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What’s new in NgRx? Changes overview, tips, and tricks.

I assume you have already heard about State Management – how it is used, why we should use it, and what it can help us with. In this article, let’s dive into NgRx – we will review new features and ways to make it easier to work with.


Whoever used state management from NgRx, knows well what actions are and what they are used for. The principle of operations remains the same between versions, so what then has changed in the actions themselves? First of all, the syntax, as in all of NgRx 🙂 At this point, we have two ways to create actions.

The first one uses the createAction method:

It is simpler in comparison to the previous way that was a class with a constructor.

Less boilerplate and looks much nicer, although it is not a perfect way. You probably experienced situations when you created new actions using the copy-paste method and forgot to change the action type that must be unique. Otherwise, it can cause an unexpected result, for example, a double call to API. It is where the brand-new createActionGroup method comes to our rescue:

This is the solution to our problems: events are the record, our type is the key and we can’t give two stocks with the same key. What a miracle, right?


Until now, if we wanted to extract data from the state in effect, we would have used the withLatestFrom operator. However, currently, NgRx Team recommends using a new one – concatLatestFrom. What is the difference between the two?

While pulling data from the state, we sometimes encounter a situation when they are outdated. Then it occurs to us that something must be happening too fast which is in our case pulling data from the state.

In WithLatestFrom, the subscription was “eager,” meaning that it could listen for an action even before it was executed. In the new concatLatestFrom operator, the subscription is “lazy,” so the action will start listening only after it is executed. ConcatLatestFrom eliminates this error and retrieves data only after the action has been despatched.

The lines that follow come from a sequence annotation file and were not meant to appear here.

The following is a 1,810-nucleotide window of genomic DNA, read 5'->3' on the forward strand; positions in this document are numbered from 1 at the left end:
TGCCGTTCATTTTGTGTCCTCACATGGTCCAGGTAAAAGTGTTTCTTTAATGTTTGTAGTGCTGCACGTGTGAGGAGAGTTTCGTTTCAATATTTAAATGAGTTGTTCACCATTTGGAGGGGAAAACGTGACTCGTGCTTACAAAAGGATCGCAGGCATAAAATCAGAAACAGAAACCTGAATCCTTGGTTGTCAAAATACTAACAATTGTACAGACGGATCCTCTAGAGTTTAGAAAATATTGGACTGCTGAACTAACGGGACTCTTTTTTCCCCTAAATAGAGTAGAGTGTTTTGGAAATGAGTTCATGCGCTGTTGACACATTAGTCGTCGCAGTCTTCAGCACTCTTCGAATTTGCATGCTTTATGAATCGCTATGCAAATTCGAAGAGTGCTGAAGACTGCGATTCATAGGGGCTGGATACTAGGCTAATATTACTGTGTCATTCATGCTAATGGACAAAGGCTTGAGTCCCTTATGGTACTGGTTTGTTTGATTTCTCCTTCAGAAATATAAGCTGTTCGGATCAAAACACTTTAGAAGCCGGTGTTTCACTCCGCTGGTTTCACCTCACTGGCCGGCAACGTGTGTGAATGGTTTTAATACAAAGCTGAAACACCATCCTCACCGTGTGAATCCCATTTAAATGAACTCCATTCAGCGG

A good practice in data management is storing them as keyed objects, i.e. a map. The world became a better place, when NgRx Team created a solution that provides us with this out of the box. All you have to do is use @ngrx/entity. Using @ngrx/entity to store data also gives us a benefit in terms of data reading speed. The computational complexity of the map data retrieval operation is O(1) compared to O(n) for an array.

The state created with the entity looks like this:

We extend our state interface by EntityState and create our initial state using entityAdapter.

The result is a created state that, in addition to the fields we declared, has additional fields: entites and ids. Entities are a map of the objects we want to hold in it. By default, the key is the id props. We can change it, obviously. In this case, selectUserId will be our key. Why do I mention the default key and the possibility of changing it? Let’s assume that our user model looks like this:

In this case, if we set the data as it comes from the API to our state, we will see that the data was not set correctly.

In entites, the first key is undefined precisely because we have not set another key for the map. In this case, we need to either map our data and add an additional prop (id) to it or change the default entites key from id in our case to userId. 

What exactly is this adapter? Well, he adapter provides us with methods to modify entities. That is, with its help we can add something to entities, remove or modify something.


Selectors with props are deprecated at this point. This is a simple example of what a selector with props looked like, and how it should look like at this point.

The recommended way of calling selectors has also changed. Now it looks much friendlier.

NgRx and standalone components

The 14th version of Angular brought quite a few changes, including the long-awaited standalone approach. At this point, we can create our application without using modules. How then to declare reducers and effects? 

If we want to declare our state or effect on a global level we can do it using the importProviderFrom method in the application injector. 

NgRx has also prepared its dedicated methods for importing state and effect: provideEffect and provideStore.

The import substitute forFeature is just as simple. State and effects we can provide in routing.

To sum up, over the years, NgRx has given us quite a few new solutions and  improvements that make the work of us, developers easier. There is no doubt that NgRx is the most popular and most common state management in angular projects, so it is worth keeping up to date, updating packages consistently and checking out our blog, where we regularly inform you about tips and news that are released.

About the author

Mateusz Basiński

Fifa Team Leader, in spare time - Angular Developer. Is curious about new solutions and technologies.

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